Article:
The University of Miami is making a crucial investment in Miami’s Health District, expanding current facilities as it looks towards building a 1.4 million square foot life sciences research park. The new research center, pictured above, is a crucial part of Miami’s continued economic growth and diversity. The facility will serve as a catalyst for the Bioscience community while creating a wide variety of well paying jobs. This is certainly the type of growth our city needs.

“Life science companies such as Schering-Plough, Boston Scientific, Beckman Coulter, Cordis, Noven Pharmaceuticals and others contribute to the biotech economy in the county, said Beacon Council President and CEO Frank Nero. About 17,000 people are employed by more than 1,400 life sciences companies in the county, which contributes about $2.3 billion in total annual revenue, according to the Beacon Council.”

Private investment will flock around the Miami research facilities creating a local hub for biological, pharmaceutical, and chemical research. Our community now needs to take the necessary steps to integrate our up and coming facilities with the surroundings; by providing adequate rail connections to the surrounding neighborhoods with the Miami streetcar, easy access to the FAU Scripps research facility in Palm Beach, and creating affordable and accessible housing. Braman can moan all he wants about spending taxpayer money on infrastructural upgrades, but without these crucial forms of transit, the Health district and much of Miami will never reach their full potential.

Um is also planning on restoring one of Miami’s oldest structures, Halissee Hall, to its former grandeur. Originally constructed in 1914 by John Sewell a Miami pioneer and former mayor, the house will be home to the School of Medicine’s Faculty Club and will host receptions, conferences and lectures.

“Sandwiched between Highland Park and the Golf Links is a massive stone building, the residence of John Sewell, shoe salesman and the third mayor of Miami. Started on July 20, 1913 it was situated on the highest elevation in the City of Miami. Sewell called his home Halissee Hall [locator], “Halissee” being the Seminole word for “New moon.” In his book, Miami Memoirs, Sewell writes that Halissee Hall was built with “boulder rock grubbed up on the hill” with which he built “the best home in Florida, not the most expensive, but the best home, with eighteen-inch walls of solid stone and cement, three stories high, with a half-acre of floor space.” The original entrance to Halissee Hall, two pillars, can be seen just south of the 836 Expressway near NW 10th Avenue.”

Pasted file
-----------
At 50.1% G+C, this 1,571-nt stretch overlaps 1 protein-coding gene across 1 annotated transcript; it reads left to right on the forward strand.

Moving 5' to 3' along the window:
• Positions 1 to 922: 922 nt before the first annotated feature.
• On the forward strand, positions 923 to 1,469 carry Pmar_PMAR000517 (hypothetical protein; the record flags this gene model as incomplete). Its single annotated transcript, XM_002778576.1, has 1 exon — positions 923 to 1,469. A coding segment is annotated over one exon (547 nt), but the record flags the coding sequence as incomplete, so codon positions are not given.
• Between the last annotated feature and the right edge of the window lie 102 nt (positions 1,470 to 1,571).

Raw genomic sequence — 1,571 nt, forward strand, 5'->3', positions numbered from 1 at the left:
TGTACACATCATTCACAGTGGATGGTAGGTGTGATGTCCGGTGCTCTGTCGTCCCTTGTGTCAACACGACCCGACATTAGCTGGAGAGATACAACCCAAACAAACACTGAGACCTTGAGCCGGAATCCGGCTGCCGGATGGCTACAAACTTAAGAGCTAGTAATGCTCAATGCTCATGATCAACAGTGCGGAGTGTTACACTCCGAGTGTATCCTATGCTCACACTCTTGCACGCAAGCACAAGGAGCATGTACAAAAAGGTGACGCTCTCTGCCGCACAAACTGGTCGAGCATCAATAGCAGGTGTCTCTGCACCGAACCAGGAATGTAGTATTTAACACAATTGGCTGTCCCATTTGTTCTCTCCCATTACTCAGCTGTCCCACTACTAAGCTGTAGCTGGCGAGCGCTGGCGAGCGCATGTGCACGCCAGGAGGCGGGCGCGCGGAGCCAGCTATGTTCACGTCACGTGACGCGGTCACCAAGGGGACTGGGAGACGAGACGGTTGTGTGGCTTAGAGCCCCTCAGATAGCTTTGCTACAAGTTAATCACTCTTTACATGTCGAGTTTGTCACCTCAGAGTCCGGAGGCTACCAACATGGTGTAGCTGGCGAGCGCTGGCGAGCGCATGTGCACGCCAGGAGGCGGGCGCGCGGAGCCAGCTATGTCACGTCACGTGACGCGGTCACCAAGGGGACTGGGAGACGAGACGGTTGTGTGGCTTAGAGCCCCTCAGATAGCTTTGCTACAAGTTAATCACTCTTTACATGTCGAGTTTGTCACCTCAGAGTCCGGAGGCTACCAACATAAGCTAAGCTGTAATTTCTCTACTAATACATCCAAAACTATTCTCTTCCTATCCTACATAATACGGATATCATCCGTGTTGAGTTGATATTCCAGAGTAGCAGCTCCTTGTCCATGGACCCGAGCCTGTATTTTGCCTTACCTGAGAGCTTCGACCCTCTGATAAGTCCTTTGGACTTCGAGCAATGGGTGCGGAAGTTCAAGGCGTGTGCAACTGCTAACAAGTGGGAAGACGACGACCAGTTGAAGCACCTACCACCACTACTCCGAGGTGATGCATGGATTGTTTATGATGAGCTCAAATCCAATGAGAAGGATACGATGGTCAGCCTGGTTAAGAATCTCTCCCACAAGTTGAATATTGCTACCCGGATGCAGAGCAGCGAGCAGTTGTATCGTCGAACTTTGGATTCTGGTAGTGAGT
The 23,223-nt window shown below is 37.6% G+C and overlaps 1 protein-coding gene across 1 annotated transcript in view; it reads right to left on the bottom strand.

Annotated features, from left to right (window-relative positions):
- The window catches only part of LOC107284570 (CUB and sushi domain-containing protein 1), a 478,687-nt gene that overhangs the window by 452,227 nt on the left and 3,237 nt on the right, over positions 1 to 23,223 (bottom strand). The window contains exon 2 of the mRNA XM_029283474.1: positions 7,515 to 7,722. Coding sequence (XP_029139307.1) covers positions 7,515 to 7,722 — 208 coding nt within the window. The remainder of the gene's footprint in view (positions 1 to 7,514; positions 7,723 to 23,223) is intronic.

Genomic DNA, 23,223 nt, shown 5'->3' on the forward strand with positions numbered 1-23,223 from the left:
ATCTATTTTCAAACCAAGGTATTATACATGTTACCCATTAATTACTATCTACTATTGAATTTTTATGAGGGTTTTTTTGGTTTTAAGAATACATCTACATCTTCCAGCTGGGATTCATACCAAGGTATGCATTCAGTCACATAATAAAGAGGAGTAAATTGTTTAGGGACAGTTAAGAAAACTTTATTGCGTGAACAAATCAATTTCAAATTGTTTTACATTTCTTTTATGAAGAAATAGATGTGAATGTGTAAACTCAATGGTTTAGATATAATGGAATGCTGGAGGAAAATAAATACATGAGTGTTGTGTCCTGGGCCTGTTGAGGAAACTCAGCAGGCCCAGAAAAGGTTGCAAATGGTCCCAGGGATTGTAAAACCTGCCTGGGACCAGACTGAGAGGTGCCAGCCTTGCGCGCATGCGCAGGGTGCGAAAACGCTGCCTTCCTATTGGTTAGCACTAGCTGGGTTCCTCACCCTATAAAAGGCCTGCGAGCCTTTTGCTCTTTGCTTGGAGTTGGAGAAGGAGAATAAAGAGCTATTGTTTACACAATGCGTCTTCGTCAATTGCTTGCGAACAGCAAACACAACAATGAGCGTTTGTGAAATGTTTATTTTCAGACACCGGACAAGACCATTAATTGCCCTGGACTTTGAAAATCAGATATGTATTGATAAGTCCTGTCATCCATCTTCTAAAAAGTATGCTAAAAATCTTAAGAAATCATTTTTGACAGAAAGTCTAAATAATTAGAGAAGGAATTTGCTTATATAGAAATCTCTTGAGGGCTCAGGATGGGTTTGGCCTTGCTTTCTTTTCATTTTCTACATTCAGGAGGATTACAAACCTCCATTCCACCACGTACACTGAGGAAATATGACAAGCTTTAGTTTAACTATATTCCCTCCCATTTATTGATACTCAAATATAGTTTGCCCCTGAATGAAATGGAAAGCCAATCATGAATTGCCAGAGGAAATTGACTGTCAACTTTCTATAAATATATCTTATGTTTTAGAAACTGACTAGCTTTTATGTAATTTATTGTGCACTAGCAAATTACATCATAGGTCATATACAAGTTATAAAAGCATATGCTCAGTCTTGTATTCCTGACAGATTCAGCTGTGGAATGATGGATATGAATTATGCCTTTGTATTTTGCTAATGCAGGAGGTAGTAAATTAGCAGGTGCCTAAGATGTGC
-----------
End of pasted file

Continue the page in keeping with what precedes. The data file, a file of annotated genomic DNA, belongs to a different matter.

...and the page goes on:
UM could learn from MIT, who over the past decades purchased the land immediately surrounding the campus and constructed offices building to lease back to private companies. Industry soon moved into the area to harvest the brainpower of the faculty and utilize the resources of the student body.

8 Responses to Miami’s Growing Health District

  1. Anonymous says:

    This is quite exciting, and while much of the U.S. economy is freaking out, such major investment is being made by UM.
    I like that this location is directly next to the hopefully upcoming streetcar line, and will make streetcar an even more important transportation alternative.
    In the article about this last week in Miami Today, the life science park should spur several spin off companies, creating new jobs all the time. Also, the increase connectivity with South American companies will have an impact on the regional economy. So good job Donna, way to make UM more relevant. My degree will be more valuable 😉


  2. Anonymous says:

    Great news for UM and the City of Miami!


  3. AI says:

    Everytime you mention the streetcar I am appalled. How it found its way into this article I don’t know, but I can start hearing the sound of flushing $250 million down the toilet.


  4. Gabriel J. Lopez-Bernal says:

    ai- Guess you’ve never seen a real streetcar in action…


  5. Anonymous says:

    More public transit, I say put in multiple lines, not just one. People are not seeing the big picture and what good public transit can do. The streetcar makes perfect sense for this area.


  6. willie says:

    AI has no clue, the streetcar makes perfect sense! We need to begin in our urban core and work our way west, south, and north. How can we expect people to get around our urban area if we don’t have an accessible downtown? The streetcar and Baylink are two of the most crucial projects for Miami-Dade County.

    I live in little Havana and would like to see a streetcar come through my neighborhood.


  7. Ryan Sharp says:

    Good points people…the streetcar is not meant to be a magic bullet that will solve Miami’s mobility crisis, but it’s a critical component of a larger SYSTEM. If you study most cities with large, highly successful mass transit systems, you’ll likely discover that they are multi-modal, especially with regards to rail transit (e.g. subway, streetcar, commuter rail, etc). Expanding Metrorail has its place, but so do streetcars and light rail.

    BTW, there are few places in all of Florida that make more sense to have streetcars than Little Havana. It’s almost criminal to think there is no high quality transit connection between LH and Downtown.


  8. Anonymous says:

    Dear Friends,

    Miami will have long ago sunk under the waves of the melted Greenland icesheet long before this bio-tech park and the street car ever become a reality.


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